24th Annual North American Jewish Choral Festival

By: Zamir

The 24thAnnual North American Jewish Choral Festival (NAJCF) brought new presenters and conductors to the delight of 400 singers from across North America and beyond who gathered to celebrate Jewish music in all its variety.

The Sunday night opening concert began on a high with a performance by Joshua Jacobson and the Zamir Chorale of Boston, but the bar was raised even higher by the appearance of the HaZamir Chamber Choir, under the direction of Matthew Lazar.  These 23 young voices, representing nearly 300 of their friends from HaZamir: The International Jewish High School Choir, wowed the veteran singers in the room with their professionalism (they sang their entire program by heart), the diversity of their repertoire, and their outstanding soloists.  The evening ended with everyone elated by the knowledge that with teen singers performing at that level, the future of Jewish choral singing is assured.

The Festival’s first full day began on Monday morning with beautiful weather for Community Sing in the outdoor tent,  and continued with Instant Ensemble rehearsals conducted by Vicki Axe, Eleanor Epstein, Matthew Lazar and Nick Page.  Afternoon workshops and a second meeting of the Instant Choirs flew by, and before we knew it, we were back in the theater for appearances by Shirah: The Jewish Community Chorus of the Kaplen JCC on the Palisades (conducted by Matthew Lazar) and the renown Western Wind Vocal Ensemble, with a variety of Jewish holiday and folk favorites in great arrangements for their six expert members.  A late night screening of excerpts from Ani Yerushalami, written and directed by Yehoram Gaon, served as an introduction to the many talents of this year’s Hallel V’Zimrah Award winner.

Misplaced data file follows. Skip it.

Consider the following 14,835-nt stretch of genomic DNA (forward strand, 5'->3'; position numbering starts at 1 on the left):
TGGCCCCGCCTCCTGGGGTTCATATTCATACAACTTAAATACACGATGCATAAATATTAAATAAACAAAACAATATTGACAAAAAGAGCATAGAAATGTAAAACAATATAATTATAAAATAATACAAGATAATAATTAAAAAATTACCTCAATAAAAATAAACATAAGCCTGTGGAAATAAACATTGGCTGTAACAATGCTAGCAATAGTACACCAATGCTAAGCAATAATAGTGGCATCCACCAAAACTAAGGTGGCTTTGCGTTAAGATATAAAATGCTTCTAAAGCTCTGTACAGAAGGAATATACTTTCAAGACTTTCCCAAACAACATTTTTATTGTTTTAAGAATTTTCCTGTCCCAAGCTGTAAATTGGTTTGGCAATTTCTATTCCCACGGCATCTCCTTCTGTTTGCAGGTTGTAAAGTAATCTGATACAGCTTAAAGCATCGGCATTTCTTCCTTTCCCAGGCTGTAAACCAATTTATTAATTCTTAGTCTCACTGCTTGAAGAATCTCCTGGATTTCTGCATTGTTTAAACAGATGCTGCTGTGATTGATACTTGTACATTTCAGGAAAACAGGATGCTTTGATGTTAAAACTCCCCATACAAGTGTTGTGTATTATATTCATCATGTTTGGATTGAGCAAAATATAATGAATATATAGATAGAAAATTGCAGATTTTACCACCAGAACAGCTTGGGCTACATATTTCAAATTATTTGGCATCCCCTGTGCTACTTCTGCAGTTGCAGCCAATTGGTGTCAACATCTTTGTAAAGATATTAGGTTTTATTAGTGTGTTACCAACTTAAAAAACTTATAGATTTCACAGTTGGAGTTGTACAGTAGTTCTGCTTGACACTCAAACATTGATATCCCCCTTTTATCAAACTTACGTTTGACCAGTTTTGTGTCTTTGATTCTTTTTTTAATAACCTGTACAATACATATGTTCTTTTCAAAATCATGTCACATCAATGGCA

Tuesday morning introduced the Festival participants to Joey Weisenberg, director of music at Mechon Hadar in Manhattan, and an expert at bringing all members of any community into the song.  Later on Tuesday afternoon, Joey discussed his path to Jewish music and his personal musical philosophy in a Fine Tuning conversation with world music expert (and great fan of Jewish music!) Nick Page,  moderated by Eleanor Epstein, long known to the Festival community for her own unique perspectives on choral music making.  The conversation ended too soon, yielding to more workshops, more rehearsals and then a return to the theater for Tuesday night’s concert featuring the Jewish People’s Philharmonic Chorus, conducted by Binyumen Schaechter, and the Zamir Chorale, conducted by Matthew Lazar.  The evening was capped with a performance by the dynamic duo of  Cantor Jacob Ben-Zion Mendelson and his equally talented son, Daniel Mendelson, in a program of cantorial duets, operatic arias (with a “yiddishe tam”) and a guest appearance by Cantor Alberto Mizrahi for a rousing rendition of Moyshe Oysher’s Chad Gadya with choral accompaniment “vamped” by the singing audience.  ( Since you really had to “see it to believe it” you can see it – again or for the first time – at http://youtu.be/ATjlxu4DG_M